If you are travelling within Canada with your children, very little documentation is required, although you should be sure that you have current identification for yourself and each child. However, if you are travelling outside of Canada, unless both parents are travelling with the children, in addition to the children’s Passports, you should have a Travel Letter signed by the parent not travelling with the children.
You may very well be asked for this Travel Letter when entering a foreign country, or even upon returning to Canada. In addition, having the Travel Letter notarized by a lawyer helps authenticate it as legitimate. Canadian Border Services Agency actively looks for missing children, and may very well ask detailed questions about any children travelling with you.
In addition, if you are separated or divorced from the other parent, it is advisable to carry your custody documentation (Separation Agreement, Parenting Agreement, Custody Order, etc.) with you.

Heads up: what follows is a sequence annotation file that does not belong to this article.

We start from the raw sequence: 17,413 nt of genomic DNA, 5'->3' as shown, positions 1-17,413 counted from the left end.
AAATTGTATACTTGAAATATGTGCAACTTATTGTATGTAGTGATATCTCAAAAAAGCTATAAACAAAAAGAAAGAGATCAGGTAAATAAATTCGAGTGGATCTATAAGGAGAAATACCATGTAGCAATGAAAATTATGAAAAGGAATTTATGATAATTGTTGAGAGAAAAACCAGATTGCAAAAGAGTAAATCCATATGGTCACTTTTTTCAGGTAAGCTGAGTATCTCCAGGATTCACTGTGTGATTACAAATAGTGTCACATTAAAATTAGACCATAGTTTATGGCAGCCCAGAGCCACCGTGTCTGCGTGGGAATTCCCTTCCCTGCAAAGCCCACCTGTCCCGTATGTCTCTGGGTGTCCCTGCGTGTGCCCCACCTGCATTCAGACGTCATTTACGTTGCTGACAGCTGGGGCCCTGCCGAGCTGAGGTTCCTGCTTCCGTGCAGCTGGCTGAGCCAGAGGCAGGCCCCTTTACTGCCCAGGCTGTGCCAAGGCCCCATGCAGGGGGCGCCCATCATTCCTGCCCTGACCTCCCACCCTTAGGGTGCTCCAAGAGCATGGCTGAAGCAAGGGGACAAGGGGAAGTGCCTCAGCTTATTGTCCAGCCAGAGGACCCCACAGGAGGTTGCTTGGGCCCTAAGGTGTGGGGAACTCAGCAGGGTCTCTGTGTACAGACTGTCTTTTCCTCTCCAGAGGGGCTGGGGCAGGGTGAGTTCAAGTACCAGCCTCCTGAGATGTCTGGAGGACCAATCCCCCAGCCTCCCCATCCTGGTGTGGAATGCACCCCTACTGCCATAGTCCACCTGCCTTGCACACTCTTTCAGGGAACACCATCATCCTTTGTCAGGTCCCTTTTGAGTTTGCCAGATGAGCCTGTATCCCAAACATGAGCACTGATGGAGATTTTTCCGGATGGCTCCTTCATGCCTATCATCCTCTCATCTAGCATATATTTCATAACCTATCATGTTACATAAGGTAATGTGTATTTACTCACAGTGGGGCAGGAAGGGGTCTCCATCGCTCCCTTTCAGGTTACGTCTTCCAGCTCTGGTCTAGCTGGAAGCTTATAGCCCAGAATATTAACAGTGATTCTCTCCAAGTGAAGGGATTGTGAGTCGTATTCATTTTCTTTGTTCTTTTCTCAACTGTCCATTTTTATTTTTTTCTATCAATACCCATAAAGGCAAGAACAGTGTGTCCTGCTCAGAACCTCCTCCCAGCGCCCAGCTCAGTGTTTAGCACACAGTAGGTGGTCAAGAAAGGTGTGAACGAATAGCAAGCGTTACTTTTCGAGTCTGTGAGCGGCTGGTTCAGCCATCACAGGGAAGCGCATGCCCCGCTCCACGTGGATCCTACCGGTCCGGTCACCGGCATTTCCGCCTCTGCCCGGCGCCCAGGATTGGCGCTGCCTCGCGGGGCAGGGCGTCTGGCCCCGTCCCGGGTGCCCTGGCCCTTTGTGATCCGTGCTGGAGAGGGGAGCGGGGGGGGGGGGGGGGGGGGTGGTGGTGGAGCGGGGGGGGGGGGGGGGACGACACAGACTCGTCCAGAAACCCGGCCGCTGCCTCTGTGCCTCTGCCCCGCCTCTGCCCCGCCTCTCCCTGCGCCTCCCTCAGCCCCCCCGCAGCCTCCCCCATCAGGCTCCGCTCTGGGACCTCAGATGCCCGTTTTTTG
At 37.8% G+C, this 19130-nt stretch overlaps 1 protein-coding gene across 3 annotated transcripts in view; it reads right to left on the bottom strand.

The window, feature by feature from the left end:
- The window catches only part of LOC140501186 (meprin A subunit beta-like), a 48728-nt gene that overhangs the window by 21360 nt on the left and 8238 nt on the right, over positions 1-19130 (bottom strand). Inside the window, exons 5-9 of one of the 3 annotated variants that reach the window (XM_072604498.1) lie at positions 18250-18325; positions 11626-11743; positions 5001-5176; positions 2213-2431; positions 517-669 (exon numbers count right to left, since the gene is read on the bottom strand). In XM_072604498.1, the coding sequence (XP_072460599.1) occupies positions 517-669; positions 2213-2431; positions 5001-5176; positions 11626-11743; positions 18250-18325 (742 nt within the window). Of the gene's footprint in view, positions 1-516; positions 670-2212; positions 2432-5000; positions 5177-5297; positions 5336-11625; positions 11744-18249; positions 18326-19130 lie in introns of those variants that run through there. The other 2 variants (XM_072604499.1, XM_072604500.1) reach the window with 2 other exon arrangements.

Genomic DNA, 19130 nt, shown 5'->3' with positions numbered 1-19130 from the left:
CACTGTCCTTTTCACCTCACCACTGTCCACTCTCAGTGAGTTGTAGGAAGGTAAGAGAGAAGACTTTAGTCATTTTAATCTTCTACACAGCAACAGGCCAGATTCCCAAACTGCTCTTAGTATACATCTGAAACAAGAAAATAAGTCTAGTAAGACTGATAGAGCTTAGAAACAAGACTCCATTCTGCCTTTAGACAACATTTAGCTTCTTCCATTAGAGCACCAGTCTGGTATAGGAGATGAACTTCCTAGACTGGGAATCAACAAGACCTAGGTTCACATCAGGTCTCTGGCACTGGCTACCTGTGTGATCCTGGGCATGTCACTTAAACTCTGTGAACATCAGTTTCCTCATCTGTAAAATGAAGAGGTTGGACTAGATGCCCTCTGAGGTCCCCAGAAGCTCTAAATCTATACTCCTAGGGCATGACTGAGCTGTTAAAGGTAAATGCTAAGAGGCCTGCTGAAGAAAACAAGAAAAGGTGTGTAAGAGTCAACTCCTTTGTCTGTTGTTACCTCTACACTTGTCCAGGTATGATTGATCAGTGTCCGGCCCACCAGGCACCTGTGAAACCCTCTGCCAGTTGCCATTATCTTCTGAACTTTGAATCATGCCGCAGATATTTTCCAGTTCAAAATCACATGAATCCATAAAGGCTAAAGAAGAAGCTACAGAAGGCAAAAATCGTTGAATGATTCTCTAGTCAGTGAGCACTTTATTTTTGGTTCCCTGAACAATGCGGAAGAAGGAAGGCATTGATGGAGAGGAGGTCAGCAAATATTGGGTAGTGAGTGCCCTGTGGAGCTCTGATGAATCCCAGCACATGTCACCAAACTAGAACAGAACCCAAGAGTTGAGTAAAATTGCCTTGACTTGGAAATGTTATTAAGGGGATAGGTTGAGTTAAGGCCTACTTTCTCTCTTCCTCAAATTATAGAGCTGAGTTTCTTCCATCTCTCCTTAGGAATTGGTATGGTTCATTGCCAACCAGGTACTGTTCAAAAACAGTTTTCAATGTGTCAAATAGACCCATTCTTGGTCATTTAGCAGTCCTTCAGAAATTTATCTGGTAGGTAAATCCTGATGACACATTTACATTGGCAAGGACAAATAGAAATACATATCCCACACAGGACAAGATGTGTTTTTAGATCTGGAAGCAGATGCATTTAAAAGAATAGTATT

For an interactive template of a Travel Letter click here, or contact one of our Family Law lawyers. BOYNECLARKE LLP will prepare the Travel Letter and notarize it for a flat fee of $75.00 plus HST. To contact a member of our Family Law team call us at 902-469-9500 or 1-866-339-3400.
Canadian trademark practice is evolving every year due to technological advancements in brand marketing and changes in the law itself, whether through legislative amendments to the Trademarks Act or as a result of new judicial interpretations.
When you sue someone for copying your original work of art, music, drama or fiction without your permission, it’s often difficult, time consuming and very costly to calculate and prove the full amount of your financial losses.
During the last century, composers, musicians and their copyright lawyers held a traditional belief and legal understanding that copyright infringement lawsuits related only to stolen lyrics and copied melodies, but not for more abstract compositional elements.